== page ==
He examined the page. It was only at some length and challenge he arrived here. There were the hours of examination, application, and exposition. All of it mattered little. There was nothing. It was a great void where he expected definition. He stared.

What adventures this page wrought, and further journeys it foretold. Yet, here, in this place, there was only emptiness…and urgency. The clock continued its course even as the puzzle before him revealed nothing.

Uneasiness clouded his mind, a slow rising, a light burn of exasperation. Had he not worked for this moment? Did it not deserve something? Yet, still, there was only a blank. Tick-tock-tick.

He looked around the room for answers. There was a map and photos from distant places. Was there a code? He swiveled. He saw books: stories of exploration, of war, and of warnings. Tick-tick-tick.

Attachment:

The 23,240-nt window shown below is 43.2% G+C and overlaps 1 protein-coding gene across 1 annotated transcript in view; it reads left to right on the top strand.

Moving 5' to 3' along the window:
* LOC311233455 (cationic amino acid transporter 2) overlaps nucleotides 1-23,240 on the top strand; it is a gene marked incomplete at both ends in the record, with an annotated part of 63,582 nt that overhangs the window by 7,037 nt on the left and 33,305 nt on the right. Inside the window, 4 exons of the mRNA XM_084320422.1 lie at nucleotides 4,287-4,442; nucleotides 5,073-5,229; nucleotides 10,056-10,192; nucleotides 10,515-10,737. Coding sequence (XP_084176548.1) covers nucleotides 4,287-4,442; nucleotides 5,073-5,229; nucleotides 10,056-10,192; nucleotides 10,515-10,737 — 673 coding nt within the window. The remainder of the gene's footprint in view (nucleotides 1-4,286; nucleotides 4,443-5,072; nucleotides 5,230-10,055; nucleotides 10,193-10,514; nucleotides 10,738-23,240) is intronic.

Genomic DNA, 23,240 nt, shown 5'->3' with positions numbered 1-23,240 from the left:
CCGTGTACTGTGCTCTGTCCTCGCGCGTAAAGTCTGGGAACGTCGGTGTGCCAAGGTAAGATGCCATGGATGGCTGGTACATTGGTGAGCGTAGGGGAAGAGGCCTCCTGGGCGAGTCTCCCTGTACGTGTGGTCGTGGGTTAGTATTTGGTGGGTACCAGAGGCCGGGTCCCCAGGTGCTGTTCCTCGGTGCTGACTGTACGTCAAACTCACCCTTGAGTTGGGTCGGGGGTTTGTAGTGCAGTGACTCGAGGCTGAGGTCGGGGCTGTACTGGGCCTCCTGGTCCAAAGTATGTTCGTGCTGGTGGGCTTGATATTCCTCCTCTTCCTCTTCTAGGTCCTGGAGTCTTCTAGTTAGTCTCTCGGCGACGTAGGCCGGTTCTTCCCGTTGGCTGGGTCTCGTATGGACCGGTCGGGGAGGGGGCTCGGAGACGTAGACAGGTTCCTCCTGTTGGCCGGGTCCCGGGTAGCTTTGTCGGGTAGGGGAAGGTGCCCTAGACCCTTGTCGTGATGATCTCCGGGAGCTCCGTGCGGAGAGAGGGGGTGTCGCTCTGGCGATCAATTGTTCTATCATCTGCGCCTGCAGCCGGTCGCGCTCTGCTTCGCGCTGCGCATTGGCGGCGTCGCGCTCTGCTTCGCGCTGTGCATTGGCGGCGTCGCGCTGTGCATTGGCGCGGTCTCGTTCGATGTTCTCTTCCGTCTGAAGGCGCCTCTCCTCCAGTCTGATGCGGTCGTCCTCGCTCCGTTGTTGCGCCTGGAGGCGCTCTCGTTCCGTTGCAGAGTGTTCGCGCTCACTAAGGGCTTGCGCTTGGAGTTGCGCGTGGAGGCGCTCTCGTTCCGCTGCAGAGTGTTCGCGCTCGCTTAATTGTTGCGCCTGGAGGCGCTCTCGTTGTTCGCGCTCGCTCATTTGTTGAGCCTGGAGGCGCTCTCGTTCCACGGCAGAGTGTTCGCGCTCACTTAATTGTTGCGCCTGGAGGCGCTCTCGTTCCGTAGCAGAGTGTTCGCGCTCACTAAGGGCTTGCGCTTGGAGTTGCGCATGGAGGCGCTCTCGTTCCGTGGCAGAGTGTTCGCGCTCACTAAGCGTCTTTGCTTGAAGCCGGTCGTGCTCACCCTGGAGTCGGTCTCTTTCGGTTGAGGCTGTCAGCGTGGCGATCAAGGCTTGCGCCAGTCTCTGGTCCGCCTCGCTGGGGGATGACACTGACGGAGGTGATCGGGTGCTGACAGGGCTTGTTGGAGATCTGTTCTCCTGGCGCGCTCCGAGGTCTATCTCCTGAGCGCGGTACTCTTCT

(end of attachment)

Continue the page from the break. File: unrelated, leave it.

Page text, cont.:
“An oasis in a desert?” he thought, briefly acknowledging a photo. It suggested little. He noted the fascination with ancient mystery. What did it tell him? Nothing; there was nothing here. Everything in his life led to this barren place. Tock-tick.

A cry of frustration, perhaps despair, rang through the hall. Tension gripped him. “Well,” he thought, “I’m not alone.” He considered whether to investigate, then the cry became a squeal and little else was heard. Tick-tock.

He looked again at the page. It seemed an impenetrable vacancy. Tock.

A word came to mind and his shoulders sagged. It wasn’t the stress of an unfathomable burden, but, rather, a bit of clarity through the fog. The word was no mystery and it held enormous consequences. Tick.

He learned some time ago to trust these moments of intuition. Still, another part of his mind pleaded the clock’s case. Tock.

A deep breath allowed him to quiet the voice and focus on the previous insight. “Manufactured” was the word. What did it mean? He glanced at the page again and found it populated with intent.

 

The Work